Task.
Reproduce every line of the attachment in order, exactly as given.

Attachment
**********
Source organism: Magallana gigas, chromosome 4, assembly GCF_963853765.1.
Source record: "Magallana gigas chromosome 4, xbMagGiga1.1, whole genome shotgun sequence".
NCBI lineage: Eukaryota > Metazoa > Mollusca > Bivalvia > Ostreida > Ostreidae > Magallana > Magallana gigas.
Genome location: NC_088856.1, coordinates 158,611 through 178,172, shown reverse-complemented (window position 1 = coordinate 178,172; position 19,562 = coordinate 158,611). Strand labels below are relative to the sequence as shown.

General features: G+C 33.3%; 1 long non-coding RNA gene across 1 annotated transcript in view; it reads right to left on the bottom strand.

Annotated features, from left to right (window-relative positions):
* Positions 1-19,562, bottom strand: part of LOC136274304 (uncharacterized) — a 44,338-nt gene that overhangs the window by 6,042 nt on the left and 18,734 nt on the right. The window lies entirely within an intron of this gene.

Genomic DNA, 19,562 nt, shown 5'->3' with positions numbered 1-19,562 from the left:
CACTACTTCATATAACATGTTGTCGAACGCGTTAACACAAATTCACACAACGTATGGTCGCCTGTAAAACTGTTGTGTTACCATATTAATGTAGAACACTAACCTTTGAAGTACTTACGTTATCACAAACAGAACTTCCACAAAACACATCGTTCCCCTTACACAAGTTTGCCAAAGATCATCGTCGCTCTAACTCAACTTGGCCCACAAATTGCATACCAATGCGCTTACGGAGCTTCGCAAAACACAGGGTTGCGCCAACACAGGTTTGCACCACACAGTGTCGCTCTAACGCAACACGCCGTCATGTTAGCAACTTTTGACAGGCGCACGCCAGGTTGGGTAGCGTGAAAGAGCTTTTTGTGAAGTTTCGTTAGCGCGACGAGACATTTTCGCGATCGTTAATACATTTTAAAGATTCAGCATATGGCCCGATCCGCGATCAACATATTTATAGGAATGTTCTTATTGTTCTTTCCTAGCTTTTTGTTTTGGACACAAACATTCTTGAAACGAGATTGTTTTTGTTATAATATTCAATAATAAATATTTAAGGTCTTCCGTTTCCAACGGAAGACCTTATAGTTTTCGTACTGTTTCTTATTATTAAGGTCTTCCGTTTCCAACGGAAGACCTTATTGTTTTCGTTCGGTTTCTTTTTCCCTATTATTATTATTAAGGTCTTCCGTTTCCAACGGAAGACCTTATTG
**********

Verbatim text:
Source organism: Magallana gigas, chromosome 4, assembly GCF_963853765.1.
Source record: "Magallana gigas chromosome 4, xbMagGiga1.1, whole genome shotgun sequence".
NCBI lineage: Eukaryota > Metazoa > Mollusca > Bivalvia > Ostreida > Ostreidae > Magallana > Magallana gigas.
Genome location: NC_088856.1, coordinates 158,611 through 178,172, shown reverse-complemented (window position 1 = coordinate 178,172; position 19,562 = coordinate 158,611). Strand labels below are relative to the sequence as shown.

General features: G+C 33.3%; 1 long non-coding RNA gene across 1 annotated transcript in view; it reads right to left on the bottom strand.

Annotated features, from left to right (window-relative positions):
* Positions 1-19,562, bottom strand: part of LOC136274304 (uncharacterized) — a 44,338-nt gene that overhangs the window by 6,042 nt on the left and 18,734 nt on the right. The window lies entirely within an intron of this gene.

Genomic DNA, 19,562 nt, shown 5'->3' with positions numbered 1-19,562 from the left:
CACTACTTCATATAACATGTTGTCGAACGCGTTAACACAAATTCACACAACGTATGGTCGCCTGTAAAACTGTTGTGTTACCATATTAATGTAGAACACTAACCTTTGAAGTACTTACGTTATCACAAACAGAACTTCCACAAAACACATCGTTCCCCTTACACAAGTTTGCCAAAGATCATCGTCGCTCTAACTCAACTTGGCCCACAAATTGCATACCAATGCGCTTACGGAGCTTCGCAAAACACAGGGTTGCGCCAACACAGGTTTGCACCACACAGTGTCGCTCTAACGCAACACGCCGTCATGTTAGCAACTTTTGACAGGCGCACGCCAGGTTGGGTAGCGTGAAAGAGCTTTTTGTGAAGTTTCGTTAGCGCGACGAGACATTTTCGCGATCGTTAATACATTTTAAAGATTCAGCATATGGCCCGATCCGCGATCAACATATTTATAGGAATGTTCTTATTGTTCTTTCCTAGCTTTTTGTTTTGGACACAAACATTCTTGAAACGAGATTGTTTTTGTTATAATATTCAATAATAAATATTTAAGGTCTTCCGTTTCCAACGGAAGACCTTATAGTTTTCGTACTGTTTCTTATTATTAAGGTCTTCCGTTTCCAACGGAAGACCTTATTGTTTTCGTTCGGTTTCTTTTTCCCTATTATTATTATTAAGGTCTTCCGTTTCCAACGGAAGACCTTATTG